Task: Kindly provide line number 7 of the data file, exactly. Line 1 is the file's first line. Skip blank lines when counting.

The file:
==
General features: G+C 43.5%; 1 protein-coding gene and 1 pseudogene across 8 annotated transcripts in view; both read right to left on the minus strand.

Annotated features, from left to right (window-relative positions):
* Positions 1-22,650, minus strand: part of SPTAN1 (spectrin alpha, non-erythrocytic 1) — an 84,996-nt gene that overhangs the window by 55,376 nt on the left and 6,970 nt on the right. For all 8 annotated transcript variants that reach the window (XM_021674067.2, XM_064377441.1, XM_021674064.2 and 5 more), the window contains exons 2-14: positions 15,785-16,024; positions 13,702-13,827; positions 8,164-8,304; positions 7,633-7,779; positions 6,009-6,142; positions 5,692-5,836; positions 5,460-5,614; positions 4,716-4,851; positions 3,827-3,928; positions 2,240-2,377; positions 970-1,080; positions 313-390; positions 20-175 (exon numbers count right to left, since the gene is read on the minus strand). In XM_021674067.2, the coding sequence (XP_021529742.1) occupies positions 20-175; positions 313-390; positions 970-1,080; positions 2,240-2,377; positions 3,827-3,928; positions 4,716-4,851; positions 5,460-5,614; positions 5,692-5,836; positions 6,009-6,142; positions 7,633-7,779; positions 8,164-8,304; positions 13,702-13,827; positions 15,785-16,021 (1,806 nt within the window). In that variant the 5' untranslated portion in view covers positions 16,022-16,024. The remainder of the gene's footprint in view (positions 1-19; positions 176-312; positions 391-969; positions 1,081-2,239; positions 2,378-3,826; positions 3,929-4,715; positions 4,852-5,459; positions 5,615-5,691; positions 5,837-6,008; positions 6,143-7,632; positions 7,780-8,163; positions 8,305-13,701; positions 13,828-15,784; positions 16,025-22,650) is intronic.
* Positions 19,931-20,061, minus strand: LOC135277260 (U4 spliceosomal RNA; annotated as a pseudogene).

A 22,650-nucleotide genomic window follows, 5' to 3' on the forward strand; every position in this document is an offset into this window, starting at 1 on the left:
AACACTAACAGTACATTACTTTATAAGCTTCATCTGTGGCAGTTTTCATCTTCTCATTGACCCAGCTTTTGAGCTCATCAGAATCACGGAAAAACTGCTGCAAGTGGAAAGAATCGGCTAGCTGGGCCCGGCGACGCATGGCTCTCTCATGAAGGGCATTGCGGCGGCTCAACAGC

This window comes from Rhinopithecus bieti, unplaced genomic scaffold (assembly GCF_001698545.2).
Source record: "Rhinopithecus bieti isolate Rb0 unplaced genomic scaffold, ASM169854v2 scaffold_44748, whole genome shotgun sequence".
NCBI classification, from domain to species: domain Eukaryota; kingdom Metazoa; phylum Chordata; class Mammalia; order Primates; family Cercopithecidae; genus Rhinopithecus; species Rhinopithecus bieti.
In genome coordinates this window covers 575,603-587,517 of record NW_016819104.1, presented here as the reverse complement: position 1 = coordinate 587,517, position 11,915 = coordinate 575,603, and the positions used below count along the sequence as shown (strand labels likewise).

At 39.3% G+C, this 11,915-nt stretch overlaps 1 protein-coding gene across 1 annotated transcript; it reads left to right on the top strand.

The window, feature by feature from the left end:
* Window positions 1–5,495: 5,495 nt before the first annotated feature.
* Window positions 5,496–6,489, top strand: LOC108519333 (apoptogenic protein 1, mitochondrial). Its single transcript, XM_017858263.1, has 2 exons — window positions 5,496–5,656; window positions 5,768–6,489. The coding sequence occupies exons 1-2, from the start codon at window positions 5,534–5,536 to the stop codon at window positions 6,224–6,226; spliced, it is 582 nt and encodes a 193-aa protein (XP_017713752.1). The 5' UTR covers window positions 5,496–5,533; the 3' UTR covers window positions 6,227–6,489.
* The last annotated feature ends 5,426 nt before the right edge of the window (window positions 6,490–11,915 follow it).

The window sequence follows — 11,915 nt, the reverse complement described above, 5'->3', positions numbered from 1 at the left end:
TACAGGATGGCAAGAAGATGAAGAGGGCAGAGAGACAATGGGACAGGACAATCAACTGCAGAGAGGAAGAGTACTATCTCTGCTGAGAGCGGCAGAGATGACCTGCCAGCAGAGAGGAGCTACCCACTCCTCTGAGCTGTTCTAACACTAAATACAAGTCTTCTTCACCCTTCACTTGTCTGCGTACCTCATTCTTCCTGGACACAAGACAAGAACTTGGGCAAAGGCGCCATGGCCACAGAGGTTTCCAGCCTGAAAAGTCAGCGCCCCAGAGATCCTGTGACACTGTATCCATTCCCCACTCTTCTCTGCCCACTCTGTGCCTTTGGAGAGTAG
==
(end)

This window comes from Rhinopithecus bieti, unplaced genomic scaffold (assembly GCF_001698545.2).